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16th March 2018
A former Olympic 400m runner and researchers from German universities have developed a wearable GPS tracking device that they claim will offer athletes a simpler and more secure way of filing their ‘whereabouts’ requirements, which indicate where they will be available for anti-doping tests. Jonas Plass, a 400m runner and researchers from the Fraunhofer Institute and the Technical University of Berlin have developed Project Paradise, which involves a wearable GPS tag that will allow Doping Control Officers (DCOs) to locate athletes for testing, while freeing athletes from the rigmarole and privacy dangers of having to enter their exact location into the World Anti-Doping Agency’s (WADA) Anti-Doping Administration and Management System (ADAMS).
PARADISE (Privacy-Enhancing and Reliable Anti-Doping Integrated Service Environment) has been developed in association with the Schleswig-Holstein State Centre for Data Protection and features in a recent documentary produced by ARD (video below). The system works by initially giving an athlete’s rough location to a DCO, who receives the exact location of the athlete once they are within four kilometres of the athlete. It also features designated private areas (such as graveyards) and allows athletes to add private areas where they cannot be located by a DCO.
“Overall, by reducing the amount of data collected, using dedicated data and ensuring greater data security, the system ensures that the privacy of athletes is better protected and that athletes gain more confidence in the anti-doping control system”, explains Sebastian Zickau of the SNET Telekom Innovation Laboratory at the Technical University of Berlin in a media statement. ‘The technology is not only more user-friendly, but also ensures that data access is understandable for users’.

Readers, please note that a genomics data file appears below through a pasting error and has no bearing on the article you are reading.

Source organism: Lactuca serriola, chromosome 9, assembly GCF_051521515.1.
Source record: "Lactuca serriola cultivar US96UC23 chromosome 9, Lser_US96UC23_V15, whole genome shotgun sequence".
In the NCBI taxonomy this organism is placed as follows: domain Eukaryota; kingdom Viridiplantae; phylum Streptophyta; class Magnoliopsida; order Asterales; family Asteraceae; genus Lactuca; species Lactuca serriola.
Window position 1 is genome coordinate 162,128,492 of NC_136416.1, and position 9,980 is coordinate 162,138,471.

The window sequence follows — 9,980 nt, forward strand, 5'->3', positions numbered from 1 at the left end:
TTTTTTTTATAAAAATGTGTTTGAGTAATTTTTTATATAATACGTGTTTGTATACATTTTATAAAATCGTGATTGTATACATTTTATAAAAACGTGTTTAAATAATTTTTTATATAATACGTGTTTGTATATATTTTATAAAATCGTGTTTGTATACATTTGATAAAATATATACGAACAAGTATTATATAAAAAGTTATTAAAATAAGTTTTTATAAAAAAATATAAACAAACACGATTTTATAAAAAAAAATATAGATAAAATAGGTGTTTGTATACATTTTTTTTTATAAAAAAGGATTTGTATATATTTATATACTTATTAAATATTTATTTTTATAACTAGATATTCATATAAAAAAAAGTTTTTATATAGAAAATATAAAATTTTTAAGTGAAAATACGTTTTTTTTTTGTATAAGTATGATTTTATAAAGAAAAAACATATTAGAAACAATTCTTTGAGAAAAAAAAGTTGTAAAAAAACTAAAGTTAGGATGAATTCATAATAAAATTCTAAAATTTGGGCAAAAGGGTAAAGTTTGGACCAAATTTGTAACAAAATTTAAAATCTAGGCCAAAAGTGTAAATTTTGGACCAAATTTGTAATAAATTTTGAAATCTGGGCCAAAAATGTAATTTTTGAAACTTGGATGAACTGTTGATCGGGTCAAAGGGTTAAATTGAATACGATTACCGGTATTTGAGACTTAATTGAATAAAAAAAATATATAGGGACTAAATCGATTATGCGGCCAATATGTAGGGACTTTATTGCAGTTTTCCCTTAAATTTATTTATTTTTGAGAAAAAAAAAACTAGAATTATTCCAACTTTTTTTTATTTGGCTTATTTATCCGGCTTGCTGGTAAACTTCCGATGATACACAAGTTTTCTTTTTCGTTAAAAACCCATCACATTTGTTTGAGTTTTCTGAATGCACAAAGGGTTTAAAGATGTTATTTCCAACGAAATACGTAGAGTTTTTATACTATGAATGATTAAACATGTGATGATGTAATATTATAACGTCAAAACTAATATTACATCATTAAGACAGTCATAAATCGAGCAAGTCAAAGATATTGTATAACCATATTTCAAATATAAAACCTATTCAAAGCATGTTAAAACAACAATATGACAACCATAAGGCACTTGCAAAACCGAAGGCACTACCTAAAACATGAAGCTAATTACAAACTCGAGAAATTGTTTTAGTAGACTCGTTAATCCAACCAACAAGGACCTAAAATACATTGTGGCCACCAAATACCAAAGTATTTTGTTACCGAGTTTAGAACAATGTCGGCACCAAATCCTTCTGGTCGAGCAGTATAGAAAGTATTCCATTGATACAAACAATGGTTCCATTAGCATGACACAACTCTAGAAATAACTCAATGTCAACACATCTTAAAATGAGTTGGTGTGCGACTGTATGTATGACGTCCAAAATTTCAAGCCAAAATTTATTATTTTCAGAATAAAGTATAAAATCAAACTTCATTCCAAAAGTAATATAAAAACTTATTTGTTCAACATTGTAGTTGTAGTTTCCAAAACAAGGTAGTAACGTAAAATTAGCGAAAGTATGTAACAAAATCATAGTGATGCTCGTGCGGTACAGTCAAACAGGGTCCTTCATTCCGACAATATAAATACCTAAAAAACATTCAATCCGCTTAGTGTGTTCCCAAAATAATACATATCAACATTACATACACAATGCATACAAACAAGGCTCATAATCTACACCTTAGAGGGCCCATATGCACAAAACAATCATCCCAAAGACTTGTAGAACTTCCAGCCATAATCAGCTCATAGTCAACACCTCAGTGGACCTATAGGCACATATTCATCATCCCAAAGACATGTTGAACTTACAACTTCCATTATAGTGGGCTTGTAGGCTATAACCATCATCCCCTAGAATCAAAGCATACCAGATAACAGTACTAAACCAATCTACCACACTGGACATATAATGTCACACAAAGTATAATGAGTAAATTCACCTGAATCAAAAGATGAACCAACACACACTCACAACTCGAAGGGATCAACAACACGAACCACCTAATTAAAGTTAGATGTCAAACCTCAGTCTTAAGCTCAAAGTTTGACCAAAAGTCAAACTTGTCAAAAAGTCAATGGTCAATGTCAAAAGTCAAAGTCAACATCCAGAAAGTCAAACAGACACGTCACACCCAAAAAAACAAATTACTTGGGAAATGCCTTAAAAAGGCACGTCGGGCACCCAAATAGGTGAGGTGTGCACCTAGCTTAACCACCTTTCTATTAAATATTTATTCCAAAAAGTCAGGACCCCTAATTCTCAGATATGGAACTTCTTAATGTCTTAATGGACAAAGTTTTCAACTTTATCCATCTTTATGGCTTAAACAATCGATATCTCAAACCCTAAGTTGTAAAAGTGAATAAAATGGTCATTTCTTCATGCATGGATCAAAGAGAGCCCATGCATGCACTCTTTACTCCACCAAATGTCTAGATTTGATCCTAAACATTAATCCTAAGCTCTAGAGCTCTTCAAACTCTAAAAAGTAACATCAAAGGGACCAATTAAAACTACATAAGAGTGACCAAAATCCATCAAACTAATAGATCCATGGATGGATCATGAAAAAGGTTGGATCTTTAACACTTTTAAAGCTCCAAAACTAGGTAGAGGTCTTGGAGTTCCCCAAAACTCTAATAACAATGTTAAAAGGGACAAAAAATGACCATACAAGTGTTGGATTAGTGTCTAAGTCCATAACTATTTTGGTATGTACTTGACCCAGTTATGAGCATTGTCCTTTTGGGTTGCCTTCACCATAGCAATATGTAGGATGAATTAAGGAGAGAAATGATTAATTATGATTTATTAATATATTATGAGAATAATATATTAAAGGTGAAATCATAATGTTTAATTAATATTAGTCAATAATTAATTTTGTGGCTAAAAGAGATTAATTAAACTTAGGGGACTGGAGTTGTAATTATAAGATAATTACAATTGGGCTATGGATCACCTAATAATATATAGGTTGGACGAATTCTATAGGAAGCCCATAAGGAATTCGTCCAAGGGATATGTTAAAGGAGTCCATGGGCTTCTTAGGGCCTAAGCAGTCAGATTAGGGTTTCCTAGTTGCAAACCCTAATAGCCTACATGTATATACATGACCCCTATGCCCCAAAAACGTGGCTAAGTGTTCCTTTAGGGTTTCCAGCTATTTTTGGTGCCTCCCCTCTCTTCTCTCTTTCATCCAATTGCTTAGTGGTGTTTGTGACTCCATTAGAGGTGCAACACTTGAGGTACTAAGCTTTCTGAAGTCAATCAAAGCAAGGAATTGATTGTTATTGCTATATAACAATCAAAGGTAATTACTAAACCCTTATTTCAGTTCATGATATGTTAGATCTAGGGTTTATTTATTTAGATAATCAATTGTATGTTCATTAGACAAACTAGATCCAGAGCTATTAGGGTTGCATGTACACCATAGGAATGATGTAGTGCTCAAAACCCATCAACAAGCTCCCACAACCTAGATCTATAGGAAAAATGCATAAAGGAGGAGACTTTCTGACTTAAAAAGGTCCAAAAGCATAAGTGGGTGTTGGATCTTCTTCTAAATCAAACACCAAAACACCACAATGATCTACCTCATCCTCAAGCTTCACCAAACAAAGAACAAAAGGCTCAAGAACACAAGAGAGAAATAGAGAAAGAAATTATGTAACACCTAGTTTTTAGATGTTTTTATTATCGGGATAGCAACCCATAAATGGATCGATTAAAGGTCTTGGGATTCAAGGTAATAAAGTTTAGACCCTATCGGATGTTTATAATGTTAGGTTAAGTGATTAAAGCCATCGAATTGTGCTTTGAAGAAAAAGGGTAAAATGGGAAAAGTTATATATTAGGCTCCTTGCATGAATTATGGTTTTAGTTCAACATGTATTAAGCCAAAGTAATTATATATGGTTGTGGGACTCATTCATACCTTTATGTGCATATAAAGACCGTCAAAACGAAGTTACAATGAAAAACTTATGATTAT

Get ready for some acronyms. Under WADA’s International Standard for Testing and Investigations (ISTI), which is mandatory for Anti-Doping Organisations (ADOs) that have adopted the World Anti-Doping Code, ADOs must establish a Test Distribution Plan (TDP) including a Registered Testing Pool (RTP). ADOs are given discretion as to who should be included in that RTP, but it should include elite athletes from which the ADO plans to collect more than three out-of-competition (OOC) samples per year. Under the ISTI, athletes included in the RTP are required to provide ‘whereabouts’ information each quarter of the year through ADAMS, indicating in advance where they will be available for testing for one hour each day (although the locations can be later amended).
Back in 2013, European body the Article 29 Data Protection Working Party, which is made up of European data protection government ministers, warned that the then planned 2015 World Anti-Doping Code and ISTI did not respect European data protection laws, outlining a number of specific issues including the ‘whereabouts’ requirements. Following hacks into anti-doping systems by Fancy Bears, concerns also exist as to whether ADOs are offering adequate protection to athlete data.
“The way that the ADAMS system is being operated today stands in conflict with the constitutional law”, Data protection officer for the German State of Baden-Württemberg, Stefan Brink, tells ARD. “The athletes are severely restricted in their basic rights, their basic right to self determination, and all that without an adequate legal basis. This is not acceptable from a legal point of view.” ARD reports that a group of athletes are planning a challenge to WADA’s ‘whereabouts requirements’ at Germany’s federal constitutional court (Bundesverfassungsgericht).
Germany’s national anti-doping agency (NADA) is in favour of the system. “Basically, we support the system”, NADA Managing Director Lars Mortsiefer told ARD. “This is an important first step, so that athletes no longer just accept passively the current situation, but become more outspoken regarding their concerns”.
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